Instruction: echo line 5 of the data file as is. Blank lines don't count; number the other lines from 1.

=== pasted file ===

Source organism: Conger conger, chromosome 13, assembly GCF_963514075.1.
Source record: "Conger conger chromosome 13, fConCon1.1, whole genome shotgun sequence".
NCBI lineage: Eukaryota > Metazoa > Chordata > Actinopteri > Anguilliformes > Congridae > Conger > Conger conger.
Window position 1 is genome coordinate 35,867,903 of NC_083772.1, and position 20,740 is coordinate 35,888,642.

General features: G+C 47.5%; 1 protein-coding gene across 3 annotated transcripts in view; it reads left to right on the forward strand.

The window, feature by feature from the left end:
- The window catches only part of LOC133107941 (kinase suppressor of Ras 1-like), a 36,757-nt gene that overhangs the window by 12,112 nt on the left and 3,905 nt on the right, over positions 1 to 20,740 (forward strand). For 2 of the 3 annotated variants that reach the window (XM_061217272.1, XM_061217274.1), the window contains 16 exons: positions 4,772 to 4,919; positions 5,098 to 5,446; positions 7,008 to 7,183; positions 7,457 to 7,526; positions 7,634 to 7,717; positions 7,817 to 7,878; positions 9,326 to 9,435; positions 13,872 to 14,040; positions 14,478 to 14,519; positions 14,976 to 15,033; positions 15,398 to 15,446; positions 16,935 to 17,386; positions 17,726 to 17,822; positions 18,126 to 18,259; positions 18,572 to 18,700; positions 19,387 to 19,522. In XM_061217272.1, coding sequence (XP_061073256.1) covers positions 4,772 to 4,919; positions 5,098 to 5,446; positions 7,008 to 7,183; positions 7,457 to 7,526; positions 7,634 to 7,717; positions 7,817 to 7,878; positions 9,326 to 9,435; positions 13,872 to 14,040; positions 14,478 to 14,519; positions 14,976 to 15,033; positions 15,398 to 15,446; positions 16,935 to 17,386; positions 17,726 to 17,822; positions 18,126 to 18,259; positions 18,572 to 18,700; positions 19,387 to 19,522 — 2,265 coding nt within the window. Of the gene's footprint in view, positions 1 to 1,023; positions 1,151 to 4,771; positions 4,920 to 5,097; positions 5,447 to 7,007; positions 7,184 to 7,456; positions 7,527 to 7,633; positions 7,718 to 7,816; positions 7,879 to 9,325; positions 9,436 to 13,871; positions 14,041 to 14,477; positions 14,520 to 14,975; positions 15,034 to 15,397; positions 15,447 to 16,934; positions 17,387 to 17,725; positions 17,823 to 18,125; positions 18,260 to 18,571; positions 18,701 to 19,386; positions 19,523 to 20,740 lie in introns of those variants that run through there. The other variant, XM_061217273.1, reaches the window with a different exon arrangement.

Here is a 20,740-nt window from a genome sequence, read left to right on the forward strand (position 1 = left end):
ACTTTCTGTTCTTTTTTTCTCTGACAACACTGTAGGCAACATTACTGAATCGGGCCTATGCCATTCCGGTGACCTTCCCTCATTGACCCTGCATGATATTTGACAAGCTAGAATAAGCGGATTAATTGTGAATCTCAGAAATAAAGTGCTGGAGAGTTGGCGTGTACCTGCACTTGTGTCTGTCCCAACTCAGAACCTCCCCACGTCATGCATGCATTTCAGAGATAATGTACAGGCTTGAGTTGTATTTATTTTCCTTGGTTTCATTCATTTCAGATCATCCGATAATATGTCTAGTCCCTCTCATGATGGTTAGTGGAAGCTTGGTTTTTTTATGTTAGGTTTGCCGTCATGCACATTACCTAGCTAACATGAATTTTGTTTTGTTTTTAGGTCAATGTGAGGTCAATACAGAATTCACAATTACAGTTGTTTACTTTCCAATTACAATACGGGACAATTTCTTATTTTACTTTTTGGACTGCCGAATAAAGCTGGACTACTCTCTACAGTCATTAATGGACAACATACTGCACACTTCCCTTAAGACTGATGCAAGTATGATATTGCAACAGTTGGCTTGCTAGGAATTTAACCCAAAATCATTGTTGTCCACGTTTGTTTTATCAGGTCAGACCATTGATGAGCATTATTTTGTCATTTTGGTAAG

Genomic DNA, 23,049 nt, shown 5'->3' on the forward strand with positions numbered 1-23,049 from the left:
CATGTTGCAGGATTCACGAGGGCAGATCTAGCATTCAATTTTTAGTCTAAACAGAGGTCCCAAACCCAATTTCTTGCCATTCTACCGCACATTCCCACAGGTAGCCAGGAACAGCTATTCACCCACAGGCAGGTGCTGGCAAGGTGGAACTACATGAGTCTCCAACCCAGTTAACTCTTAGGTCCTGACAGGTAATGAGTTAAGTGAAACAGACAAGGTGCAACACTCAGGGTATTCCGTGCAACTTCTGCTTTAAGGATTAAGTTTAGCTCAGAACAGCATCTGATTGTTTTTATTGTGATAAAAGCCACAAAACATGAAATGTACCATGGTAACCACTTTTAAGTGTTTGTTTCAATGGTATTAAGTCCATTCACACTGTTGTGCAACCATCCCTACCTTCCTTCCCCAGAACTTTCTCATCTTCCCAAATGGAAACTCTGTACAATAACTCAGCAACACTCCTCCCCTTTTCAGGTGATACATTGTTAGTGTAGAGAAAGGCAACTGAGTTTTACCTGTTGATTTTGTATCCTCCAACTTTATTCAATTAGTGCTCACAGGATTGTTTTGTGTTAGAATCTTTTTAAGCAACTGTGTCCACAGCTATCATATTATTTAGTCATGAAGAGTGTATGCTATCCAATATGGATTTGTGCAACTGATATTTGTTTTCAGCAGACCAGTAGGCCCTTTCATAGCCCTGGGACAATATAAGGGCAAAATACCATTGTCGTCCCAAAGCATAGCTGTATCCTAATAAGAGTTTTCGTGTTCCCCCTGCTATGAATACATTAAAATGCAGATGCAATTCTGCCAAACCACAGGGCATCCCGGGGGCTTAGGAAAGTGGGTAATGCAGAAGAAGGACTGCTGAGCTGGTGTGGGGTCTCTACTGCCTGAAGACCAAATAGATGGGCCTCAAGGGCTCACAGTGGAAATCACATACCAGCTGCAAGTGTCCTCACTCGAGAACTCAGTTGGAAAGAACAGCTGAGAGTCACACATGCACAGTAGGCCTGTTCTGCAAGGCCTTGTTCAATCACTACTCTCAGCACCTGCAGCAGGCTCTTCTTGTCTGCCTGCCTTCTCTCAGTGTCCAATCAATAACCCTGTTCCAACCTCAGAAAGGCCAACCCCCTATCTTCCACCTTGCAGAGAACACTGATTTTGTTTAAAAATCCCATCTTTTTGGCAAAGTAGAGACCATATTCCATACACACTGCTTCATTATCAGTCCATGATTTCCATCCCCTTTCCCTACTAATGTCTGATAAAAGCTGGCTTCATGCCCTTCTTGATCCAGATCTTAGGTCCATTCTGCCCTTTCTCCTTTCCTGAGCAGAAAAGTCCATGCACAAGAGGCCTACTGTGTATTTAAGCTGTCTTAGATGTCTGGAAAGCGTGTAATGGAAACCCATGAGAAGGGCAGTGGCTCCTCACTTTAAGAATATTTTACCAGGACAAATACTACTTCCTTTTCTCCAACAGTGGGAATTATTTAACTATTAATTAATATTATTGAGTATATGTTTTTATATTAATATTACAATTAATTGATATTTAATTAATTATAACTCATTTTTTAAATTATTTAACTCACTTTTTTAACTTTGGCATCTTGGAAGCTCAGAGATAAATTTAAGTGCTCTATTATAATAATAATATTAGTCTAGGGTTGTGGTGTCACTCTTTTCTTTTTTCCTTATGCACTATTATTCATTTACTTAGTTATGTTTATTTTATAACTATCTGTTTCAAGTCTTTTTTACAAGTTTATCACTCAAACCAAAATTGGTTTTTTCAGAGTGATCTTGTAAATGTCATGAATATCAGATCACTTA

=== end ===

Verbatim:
General features: G+C 47.5%; 1 protein-coding gene across 3 annotated transcripts in view; it reads left to right on the forward strand.